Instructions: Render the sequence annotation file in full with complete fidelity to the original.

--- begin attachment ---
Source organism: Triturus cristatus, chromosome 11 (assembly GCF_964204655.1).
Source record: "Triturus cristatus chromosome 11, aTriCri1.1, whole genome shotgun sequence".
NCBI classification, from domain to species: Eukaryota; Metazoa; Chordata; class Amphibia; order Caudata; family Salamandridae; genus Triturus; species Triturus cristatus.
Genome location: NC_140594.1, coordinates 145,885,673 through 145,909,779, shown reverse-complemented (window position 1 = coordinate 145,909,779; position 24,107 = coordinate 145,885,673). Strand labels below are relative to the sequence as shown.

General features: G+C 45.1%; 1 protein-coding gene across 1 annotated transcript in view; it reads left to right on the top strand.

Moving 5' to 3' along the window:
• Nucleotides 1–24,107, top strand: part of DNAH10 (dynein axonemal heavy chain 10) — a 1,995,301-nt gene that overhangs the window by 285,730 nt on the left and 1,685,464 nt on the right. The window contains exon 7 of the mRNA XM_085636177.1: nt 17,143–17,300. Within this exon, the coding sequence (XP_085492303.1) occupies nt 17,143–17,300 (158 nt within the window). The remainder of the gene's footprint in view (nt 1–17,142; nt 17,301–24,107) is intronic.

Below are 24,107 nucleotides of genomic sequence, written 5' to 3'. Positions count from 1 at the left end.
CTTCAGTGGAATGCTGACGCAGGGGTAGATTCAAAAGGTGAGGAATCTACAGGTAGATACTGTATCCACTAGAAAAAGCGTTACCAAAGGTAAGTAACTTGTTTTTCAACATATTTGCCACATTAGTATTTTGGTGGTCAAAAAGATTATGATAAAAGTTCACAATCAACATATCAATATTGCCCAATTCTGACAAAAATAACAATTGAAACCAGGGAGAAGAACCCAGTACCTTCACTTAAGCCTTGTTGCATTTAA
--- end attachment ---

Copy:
Source organism: Triturus cristatus, chromosome 11 (assembly GCF_964204655.1).
Source record: "Triturus cristatus chromosome 11, aTriCri1.1, whole genome shotgun sequence".
NCBI classification, from domain to species: Eukaryota; Metazoa; Chordata; class Amphibia; order Caudata; family Salamandridae; genus Triturus; species Triturus cristatus.
Genome location: NC_140594.1, coordinates 145,885,673 through 145,909,779, shown reverse-complemented (window position 1 = coordinate 145,909,779; position 24,107 = coordinate 145,885,673). Strand labels below are relative to the sequence as shown.

General features: G+C 45.1%; 1 protein-coding gene across 1 annotated transcript in view; it reads left to right on the top strand.

Moving 5' to 3' along the window:
• Nucleotides 1–24,107, top strand: part of DNAH10 (dynein axonemal heavy chain 10) — a 1,995,301-nt gene that overhangs the window by 285,730 nt on the left and 1,685,464 nt on the right. The window contains exon 7 of the mRNA XM_085636177.1: nt 17,143–17,300. Within this exon, the coding sequence (XP_085492303.1) occupies nt 17,143–17,300 (158 nt within the window). The remainder of the gene's footprint in view (nt 1–17,142; nt 17,301–24,107) is intronic.

Below are 24,107 nucleotides of genomic sequence, written 5' to 3'. Positions count from 1 at the left end.
CTTCAGTGGAATGCTGACGCAGGGGTAGATTCAAAAGGTGAGGAATCTACAGGTAGATACTGTATCCACTAGAAAAAGCGTTACCAAAGGTAAGTAACTTGTTTTTCAACATATTTGCCACATTAGTATTTTGGTGGTCAAAAAGATTATGATAAAAGTTCACAATCAACATATCAATATTGCCCAATTCTGACAAAAATAACAATTGAAACCAGGGAGAAGAACCCAGTACCTTCACTTAAGCCTTGTTGCATTTAA